Umar Ali (UA): How important is it for Europe to develop a hydrogen market?

Nils Røkke (NR): Hydrogen is very important in the future energy mix. The world cannot reach its targets to reduce global warming without hydrogen, both zero emission electrons and molecules are needed.

The transport industry will benefit from a hydrogen economy. When electricity is not an option, heavy duty vehicles, trains and marine transport can use hydrogen combined with biofuels and/or batteries. Hydrogen can also be used in the shape of ammonia.

In addition, hydrogen can be made affordable and at scale both from electrolysis and from natural gas with CCS. Increasing emissions costs and potential new legislation will likely make hydrogen an attractive and viable option.

What’s more is that we will need weekly to seasonal energy storage, considering a future energy system dominated by intermittent electricity production. Besides being key to reducing emissions, Europe can gain a competitive edge in technologies and systems to realise the hydrogen economy.

This is not a European issue; hydrogen will be needed to decarbonise the global economy. We must step up the efforts and stay in the front of this development as we see Japan investing heavily into the hydrogen future.

UA: What is the best way for this hydrogen market to be developed?

NR: Regulations and legislation will be key for developing the hydrogen market. When targeting zero emission mobility both batteries and hydrogen will be part of the solution. The market is extremely well suited to develop solutions within a set framework. The new framework is zero emissions. It also pertains to the industrial sector and power production of course. Governments also need to incentivise such development in the infantile phase – we see this happening for all renewable technologies.

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The infrastructure issue will have to be supported by government and here electrolysis and hydrogen form natural gas with CCS is complementary. Smaller (although in MW scale) production is best suited to electrolysis [from renewable power] whereas large-scale production is best suited to natural gas-based hydrogen with CCS.

Over time I hope this will change so that we have enough renewable power to make it sensible from a European power mix perspective to produce really large-scale hydrogen by electrolysis.

UA: Are the 2050 climate targets set by a number of countries achievable? 

NR: I am optimistic and happy to see the beauty contest in Europe for reaching net zero fastest. The UK, Sweden, Finland, Denmark and the Netherlands are forerunners here. It is a massive task and must be undertaken so that the population is central in this transition.

Or else we will see a lot of resistance in changed and increased land use, lifestyles and various technologies to mention a few areas. I think this could be the pivotal aspect, acceptance for the required changes. I see the youth movement on climate as encouraging in this respect.

UA: How can Norway change the European mindset when it comes to CCS?

NR: Being able to store CO₂ safely and isolate it from the atmosphere is very important for many industrial activities in a Europe that is moving towards climate neutrality within 2050. This pertains to cement, steel, power, large-scale hydrogen production and climate positive solutions.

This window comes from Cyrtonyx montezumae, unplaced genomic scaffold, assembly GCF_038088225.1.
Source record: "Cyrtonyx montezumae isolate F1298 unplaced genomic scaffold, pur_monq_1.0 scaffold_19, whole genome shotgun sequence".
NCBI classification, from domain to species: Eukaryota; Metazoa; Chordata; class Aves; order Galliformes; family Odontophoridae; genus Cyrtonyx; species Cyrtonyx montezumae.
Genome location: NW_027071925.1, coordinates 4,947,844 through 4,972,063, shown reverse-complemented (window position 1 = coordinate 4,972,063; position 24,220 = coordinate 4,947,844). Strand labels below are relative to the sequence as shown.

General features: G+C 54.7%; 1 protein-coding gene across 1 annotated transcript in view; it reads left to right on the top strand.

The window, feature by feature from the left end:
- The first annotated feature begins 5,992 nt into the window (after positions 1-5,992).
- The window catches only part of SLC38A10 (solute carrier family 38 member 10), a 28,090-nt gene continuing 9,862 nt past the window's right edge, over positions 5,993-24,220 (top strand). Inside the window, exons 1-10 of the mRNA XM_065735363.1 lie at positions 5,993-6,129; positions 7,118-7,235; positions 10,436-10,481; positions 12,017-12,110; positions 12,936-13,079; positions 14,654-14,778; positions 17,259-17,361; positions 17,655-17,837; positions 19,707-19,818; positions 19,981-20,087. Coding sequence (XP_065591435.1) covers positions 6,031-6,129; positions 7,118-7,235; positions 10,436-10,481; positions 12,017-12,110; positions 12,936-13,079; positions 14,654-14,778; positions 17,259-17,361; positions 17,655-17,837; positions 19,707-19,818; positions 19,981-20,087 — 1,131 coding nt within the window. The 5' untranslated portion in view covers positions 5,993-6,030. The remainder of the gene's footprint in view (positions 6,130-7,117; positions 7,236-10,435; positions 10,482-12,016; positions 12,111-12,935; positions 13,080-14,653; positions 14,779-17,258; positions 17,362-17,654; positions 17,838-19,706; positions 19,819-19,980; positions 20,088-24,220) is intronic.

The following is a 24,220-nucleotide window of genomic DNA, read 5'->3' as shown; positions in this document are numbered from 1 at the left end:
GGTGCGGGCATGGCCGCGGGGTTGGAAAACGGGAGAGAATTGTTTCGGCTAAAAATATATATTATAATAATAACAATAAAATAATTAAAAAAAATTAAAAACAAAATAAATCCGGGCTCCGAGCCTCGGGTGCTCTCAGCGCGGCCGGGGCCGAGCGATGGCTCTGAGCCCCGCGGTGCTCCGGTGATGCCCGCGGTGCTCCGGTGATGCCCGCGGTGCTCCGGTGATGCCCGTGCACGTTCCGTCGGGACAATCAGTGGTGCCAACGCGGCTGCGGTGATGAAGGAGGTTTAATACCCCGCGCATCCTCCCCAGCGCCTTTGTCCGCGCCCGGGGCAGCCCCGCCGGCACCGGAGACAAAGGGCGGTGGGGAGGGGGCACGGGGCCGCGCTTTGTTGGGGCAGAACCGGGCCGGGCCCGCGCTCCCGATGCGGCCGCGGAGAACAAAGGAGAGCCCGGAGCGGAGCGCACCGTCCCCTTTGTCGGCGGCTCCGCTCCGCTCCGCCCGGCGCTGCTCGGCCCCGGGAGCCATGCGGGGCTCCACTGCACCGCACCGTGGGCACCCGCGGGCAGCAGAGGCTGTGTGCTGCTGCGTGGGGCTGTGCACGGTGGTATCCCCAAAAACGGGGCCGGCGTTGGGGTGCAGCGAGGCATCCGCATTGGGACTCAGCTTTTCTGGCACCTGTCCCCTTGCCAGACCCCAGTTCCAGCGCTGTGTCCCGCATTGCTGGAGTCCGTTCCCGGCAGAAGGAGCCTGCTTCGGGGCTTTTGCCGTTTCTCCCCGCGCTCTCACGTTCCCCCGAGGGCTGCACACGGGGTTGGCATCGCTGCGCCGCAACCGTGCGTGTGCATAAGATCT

Each European country is very different, and accordingly we need a broad approach to reach their specific goals. Norway has made efforts to increase CCS projects and the best way to change the European mindset is to show that CCS is possible, crucial and a mandatory investment in addressing the climate goals set in Paris.

I would say that CCS has become more pressing now, as all member states do their maths on how to reach 40% reduction by 2030 and zero by 2050. CCS is mandatory to reach these targets – I am also afraid that the carbon removal technologies are needed. Be it direct air capture or bio-CCS, storage is the deciding parameter.

UA: How can European countries quickly implement and scale CCS technology?

NR: Recognise that we need to store CO₂ to reach our climate targets. Europe should do what it can to decarbonise the energy mix – by efficiency and electrification but there will be need also for zero emission fuels and zero emission industrial processes. These must have storage available.

Zero emission fuels translate into hydrogen and ammonia, and for large scale deployment we need to utilise the fast track of converting natural gas into hydrogen and store the CO₂ being produced in that process. It will pave the road towards the hydrogen economy.

Most areas that today use natural gas can be shifted to hydrogen with massive reductions of greenhouse gas emissions. This could amount to over 800 million tons of CO₂ being reduced in itself. To realise such initiatives, storage and transport facilities needs to be available which will enable decarbonisation of other sectors.

UA: How can you see climate change efforts progressing in the future?

NR: Much stronger, if we are serious about our targets. It is amazing how our growth has been fuelled by unabated fossil fuels. The youngsters taking to the street to protest against slow progress of climate will be voters in 5-10 years.

This could create a new momentum and support for more active policies, I think Ursula von der Leyen [President-elect of the European Commission] has understood this and is now proposing the European Green Deal for the new Commission and climate as central in the policy.

This could change the European landscape for the time to come in terms of progress. And the Green New Deal is not a European invention. In the US there are also strong forces to change towards climate as a top priority in policy making.